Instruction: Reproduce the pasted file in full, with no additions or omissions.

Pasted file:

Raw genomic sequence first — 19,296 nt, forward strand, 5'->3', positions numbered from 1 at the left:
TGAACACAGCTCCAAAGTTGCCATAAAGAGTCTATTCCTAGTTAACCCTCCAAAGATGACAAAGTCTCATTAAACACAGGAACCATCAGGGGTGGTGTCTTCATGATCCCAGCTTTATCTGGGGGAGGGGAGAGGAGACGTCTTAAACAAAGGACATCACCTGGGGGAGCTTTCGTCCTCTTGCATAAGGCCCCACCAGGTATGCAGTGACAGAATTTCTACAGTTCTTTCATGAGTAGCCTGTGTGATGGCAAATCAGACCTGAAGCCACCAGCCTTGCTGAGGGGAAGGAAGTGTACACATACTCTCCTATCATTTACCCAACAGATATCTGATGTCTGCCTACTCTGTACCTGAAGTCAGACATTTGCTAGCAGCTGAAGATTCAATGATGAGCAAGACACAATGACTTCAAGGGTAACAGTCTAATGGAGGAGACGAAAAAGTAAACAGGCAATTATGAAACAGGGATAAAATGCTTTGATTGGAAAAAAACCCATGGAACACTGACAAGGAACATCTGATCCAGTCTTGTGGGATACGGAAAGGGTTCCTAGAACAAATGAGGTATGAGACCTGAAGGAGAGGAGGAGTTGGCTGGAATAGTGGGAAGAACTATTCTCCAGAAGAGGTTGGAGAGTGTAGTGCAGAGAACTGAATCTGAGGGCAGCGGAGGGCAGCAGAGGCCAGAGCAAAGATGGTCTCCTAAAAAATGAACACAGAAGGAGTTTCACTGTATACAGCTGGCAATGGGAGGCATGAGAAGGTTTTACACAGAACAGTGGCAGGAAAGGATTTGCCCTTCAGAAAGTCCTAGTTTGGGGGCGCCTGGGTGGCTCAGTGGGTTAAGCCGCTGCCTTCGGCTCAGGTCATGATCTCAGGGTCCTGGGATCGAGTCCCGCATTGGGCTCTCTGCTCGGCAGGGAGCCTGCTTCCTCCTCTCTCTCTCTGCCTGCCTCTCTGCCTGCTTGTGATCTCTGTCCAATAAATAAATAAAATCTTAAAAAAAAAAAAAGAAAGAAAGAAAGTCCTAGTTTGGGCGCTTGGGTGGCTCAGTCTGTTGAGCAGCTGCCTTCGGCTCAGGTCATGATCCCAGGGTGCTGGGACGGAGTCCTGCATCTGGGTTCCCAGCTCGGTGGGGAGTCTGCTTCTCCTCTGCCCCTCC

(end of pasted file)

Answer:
Raw genomic sequence first — 19,296 nt, forward strand, 5'->3', positions numbered from 1 at the left:
TGAACACAGCTCCAAAGTTGCCATAAAGAGTCTATTCCTAGTTAACCCTCCAAAGATGACAAAGTCTCATTAAACACAGGAACCATCAGGGGTGGTGTCTTCATGATCCCAGCTTTATCTGGGGGAGGGGAGAGGAGACGTCTTAAACAAAGGACATCACCTGGGGGAGCTTTCGTCCTCTTGCATAAGGCCCCACCAGGTATGCAGTGACAGAATTTCTACAGTTCTTTCATGAGTAGCCTGTGTGATGGCAAATCAGACCTGAAGCCACCAGCCTTGCTGAGGGGAAGGAAGTGTACACATACTCTCCTATCATTTACCCAACAGATATCTGATGTCTGCCTACTCTGTACCTGAAGTCAGACATTTGCTAGCAGCTGAAGATTCAATGATGAGCAAGACACAATGACTTCAAGGGTAACAGTCTAATGGAGGAGACGAAAAAGTAAACAGGCAATTATGAAACAGGGATAAAATGCTTTGATTGGAAAAAAACCCATGGAACACTGACAAGGAACATCTGATCCAGTCTTGTGGGATACGGAAAGGGTTCCTAGAACAAATGAGGTATGAGACCTGAAGGAGAGGAGGAGTTGGCTGGAATAGTGGGAAGAACTATTCTCCAGAAGAGGTTGGAGAGTGTAGTGCAGAGAACTGAATCTGAGGGCAGCGGAGGGCAGCAGAGGCCAGAGCAAAGATGGTCTCCTAAAAAATGAACACAGAAGGAGTTTCACTGTATACAGCTGGCAATGGGAGGCATGAGAAGGTTTTACACAGAACAGTGGCAGGAAAGGATTTGCCCTTCAGAAAGTCCTAGTTTGGGGGCGCCTGGGTGGCTCAGTGGGTTAAGCCGCTGCCTTCGGCTCAGGTCATGATCTCAGGGTCCTGGGATCGAGTCCCGCATTGGGCTCTCTGCTCGGCAGGGAGCCTGCTTCCTCCTCTCTCTCTCTGCCTGCCTCTCTGCCTGCTTGTGATCTCTGTCCAATAAATAAATAAAATCTTAAAAAAAAAAAAAGAAAGAAAGAAAGTCCTAGTTTGGGCGCTTGGGTGGCTCAGTCTGTTGAGCAGCTGCCTTCGGCTCAGGTCATGATCCCAGGGTGCTGGGACGGAGTCCTGCATCTGGGTTCCCAGCTCGGTGGGGAGTCTGCTTCTCCTCTGCCCCTCC